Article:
Working on Long-Range Radars

Nebeker:

What about these long-range radars, the FPS-65 and 66?

Vogt:

Most people would know them. Bendix designed the FPS-3 in the late 1940s. The 3 became the FPS-20 with the modifications to upgrade it with a klystron transmitter and then a lot of FPS-20s were produced. They did not go in the DEW Line, they went in a line called the Pine Tree Line I think and they were located throughout the country. And then the FPS-20 had a modification, the FPS-20A. I just looked this up today, with a GPA-102 or 3 added to the FPS-20 and FPS-20A it ends up four radars, FPS-64, 65, 66, and 67. And these were 200 mile radars. They were Air Force radars used by the Air Force and the FAA at some joint use sites…

Vogt:

They input the SAGE system. I don't what the acronym stands for anymore.

Nebeker:

Semi-automatic ground environment.

Vogt:

That's what I was thinking about coming down here but I didn't want to just say that. Good, you're excellent. The 64 and 65 and whatever had to deal with an input computer that had a limited capability in terms of the number of targets. So where as a radar might see many targets, this radar could see birds. You could see a lot of things. You could overload the computer. And so the modification kit that went on the FPS-20, which could see so many things had to have in it a thresholding device called a CFAR device, a constant false alarm rate to limit the inputs to the SAGE system to realistic targets. And it went around the world, this set. Some went to Australia. I got to go to Australia for a month.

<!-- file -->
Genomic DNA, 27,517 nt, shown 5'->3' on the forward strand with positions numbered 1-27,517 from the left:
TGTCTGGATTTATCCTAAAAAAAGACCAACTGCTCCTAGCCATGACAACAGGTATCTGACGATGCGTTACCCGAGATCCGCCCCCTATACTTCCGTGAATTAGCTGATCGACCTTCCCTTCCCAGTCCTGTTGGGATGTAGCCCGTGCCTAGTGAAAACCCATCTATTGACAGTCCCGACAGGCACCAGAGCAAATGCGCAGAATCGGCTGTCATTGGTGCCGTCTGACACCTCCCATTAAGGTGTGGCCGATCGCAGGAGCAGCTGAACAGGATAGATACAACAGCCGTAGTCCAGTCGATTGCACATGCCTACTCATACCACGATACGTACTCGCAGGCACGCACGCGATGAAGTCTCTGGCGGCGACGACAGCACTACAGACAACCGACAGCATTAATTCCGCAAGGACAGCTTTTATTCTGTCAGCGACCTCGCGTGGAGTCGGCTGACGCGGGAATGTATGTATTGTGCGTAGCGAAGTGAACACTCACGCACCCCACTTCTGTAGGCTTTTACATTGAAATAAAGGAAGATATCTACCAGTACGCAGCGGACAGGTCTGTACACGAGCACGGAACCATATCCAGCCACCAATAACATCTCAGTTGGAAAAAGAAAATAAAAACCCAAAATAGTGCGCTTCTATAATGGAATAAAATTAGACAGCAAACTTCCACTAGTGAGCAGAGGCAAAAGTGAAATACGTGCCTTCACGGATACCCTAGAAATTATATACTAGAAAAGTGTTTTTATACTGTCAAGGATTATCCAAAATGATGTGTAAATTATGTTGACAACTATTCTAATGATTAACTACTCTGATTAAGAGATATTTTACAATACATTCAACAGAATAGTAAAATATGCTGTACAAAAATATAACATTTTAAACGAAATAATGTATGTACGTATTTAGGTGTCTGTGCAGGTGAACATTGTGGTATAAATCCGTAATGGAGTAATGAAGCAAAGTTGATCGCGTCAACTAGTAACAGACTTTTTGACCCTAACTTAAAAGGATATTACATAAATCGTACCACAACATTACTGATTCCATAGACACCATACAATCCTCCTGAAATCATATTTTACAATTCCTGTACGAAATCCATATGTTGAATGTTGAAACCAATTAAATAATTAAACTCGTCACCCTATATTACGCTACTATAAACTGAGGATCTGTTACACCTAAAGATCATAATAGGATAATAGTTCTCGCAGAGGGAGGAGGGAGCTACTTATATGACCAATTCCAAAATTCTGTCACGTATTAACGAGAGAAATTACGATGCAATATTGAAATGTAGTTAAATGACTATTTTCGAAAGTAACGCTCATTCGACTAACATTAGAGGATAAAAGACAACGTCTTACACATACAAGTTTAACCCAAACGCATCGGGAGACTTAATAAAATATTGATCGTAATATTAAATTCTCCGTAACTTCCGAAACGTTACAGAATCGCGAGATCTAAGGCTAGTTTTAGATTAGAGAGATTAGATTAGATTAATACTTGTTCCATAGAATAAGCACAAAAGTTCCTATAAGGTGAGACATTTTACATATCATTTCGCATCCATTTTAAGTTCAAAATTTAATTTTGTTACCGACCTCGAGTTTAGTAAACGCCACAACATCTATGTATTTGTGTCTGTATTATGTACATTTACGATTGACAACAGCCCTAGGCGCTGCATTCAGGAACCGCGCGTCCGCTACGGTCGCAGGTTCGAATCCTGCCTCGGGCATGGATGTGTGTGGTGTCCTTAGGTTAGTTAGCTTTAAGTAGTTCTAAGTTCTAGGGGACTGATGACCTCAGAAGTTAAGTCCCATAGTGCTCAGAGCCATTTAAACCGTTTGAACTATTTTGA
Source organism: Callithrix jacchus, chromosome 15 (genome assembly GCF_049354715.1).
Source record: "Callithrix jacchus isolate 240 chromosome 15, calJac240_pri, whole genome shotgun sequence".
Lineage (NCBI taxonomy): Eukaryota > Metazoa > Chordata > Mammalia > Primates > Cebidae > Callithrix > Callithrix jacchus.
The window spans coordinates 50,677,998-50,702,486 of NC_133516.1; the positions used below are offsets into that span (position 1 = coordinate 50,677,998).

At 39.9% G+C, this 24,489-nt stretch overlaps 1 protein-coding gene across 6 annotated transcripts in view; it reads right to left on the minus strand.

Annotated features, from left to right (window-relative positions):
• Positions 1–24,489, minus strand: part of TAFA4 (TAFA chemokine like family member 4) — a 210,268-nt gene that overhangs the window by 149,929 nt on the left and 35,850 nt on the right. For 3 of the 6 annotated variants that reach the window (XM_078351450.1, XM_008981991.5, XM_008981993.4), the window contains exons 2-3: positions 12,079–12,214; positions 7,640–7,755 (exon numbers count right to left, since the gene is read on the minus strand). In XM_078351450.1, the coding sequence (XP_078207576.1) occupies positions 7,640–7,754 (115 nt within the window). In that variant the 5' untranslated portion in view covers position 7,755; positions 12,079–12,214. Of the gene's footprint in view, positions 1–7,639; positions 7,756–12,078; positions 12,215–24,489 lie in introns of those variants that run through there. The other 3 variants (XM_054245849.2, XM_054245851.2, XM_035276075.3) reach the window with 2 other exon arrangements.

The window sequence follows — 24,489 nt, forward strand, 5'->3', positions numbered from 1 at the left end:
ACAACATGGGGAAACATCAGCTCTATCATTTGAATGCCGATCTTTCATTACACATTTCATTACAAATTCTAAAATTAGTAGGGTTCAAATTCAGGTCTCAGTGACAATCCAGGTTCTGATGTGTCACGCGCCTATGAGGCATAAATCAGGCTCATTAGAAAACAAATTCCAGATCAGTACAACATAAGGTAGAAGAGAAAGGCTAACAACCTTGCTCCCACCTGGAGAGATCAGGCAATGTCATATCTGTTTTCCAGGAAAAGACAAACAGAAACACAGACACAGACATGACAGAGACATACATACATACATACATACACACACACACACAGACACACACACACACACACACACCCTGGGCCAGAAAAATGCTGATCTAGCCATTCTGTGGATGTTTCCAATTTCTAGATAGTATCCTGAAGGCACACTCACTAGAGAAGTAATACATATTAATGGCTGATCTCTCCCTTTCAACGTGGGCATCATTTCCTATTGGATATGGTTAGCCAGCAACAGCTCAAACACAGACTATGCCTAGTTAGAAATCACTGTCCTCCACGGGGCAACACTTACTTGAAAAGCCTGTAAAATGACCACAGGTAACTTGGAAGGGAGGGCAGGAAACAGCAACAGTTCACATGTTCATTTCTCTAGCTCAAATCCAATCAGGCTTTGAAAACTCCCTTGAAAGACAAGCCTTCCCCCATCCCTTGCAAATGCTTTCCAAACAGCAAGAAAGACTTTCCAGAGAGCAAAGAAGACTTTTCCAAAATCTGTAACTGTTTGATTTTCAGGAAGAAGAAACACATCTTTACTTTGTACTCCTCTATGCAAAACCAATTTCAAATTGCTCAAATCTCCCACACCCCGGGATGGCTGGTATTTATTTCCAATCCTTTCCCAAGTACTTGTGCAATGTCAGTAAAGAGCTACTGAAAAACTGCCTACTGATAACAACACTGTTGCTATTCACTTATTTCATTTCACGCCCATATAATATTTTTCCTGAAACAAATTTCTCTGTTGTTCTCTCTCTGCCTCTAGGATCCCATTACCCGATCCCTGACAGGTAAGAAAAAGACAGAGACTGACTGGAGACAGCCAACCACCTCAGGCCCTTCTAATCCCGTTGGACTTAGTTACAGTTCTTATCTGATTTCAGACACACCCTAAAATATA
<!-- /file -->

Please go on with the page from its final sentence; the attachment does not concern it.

Nebeker:

Oh, that's a nice assignment.

Vogt:

Fortunately all my children were born by then. [laughter] That was also very interesting. That was a neat job too.

Nebeker:

Was Bendix selling a lot outside the U.S.?

Vogt:

Yes, as far as around the world. I didn't work on them, but some went to Argentina, a later version of this. I know some went to India and Thailand, I think it was one of these radars. I think some went to England. I don't know where else. We were working on this at the time of the Cuban Missile Crisis. And I had to go to a base in Hutchinson, Kansas and I knock on the door to the base and I'm met by an armed guard with a rifle, in Kansas. They really played it safe. Things you remember.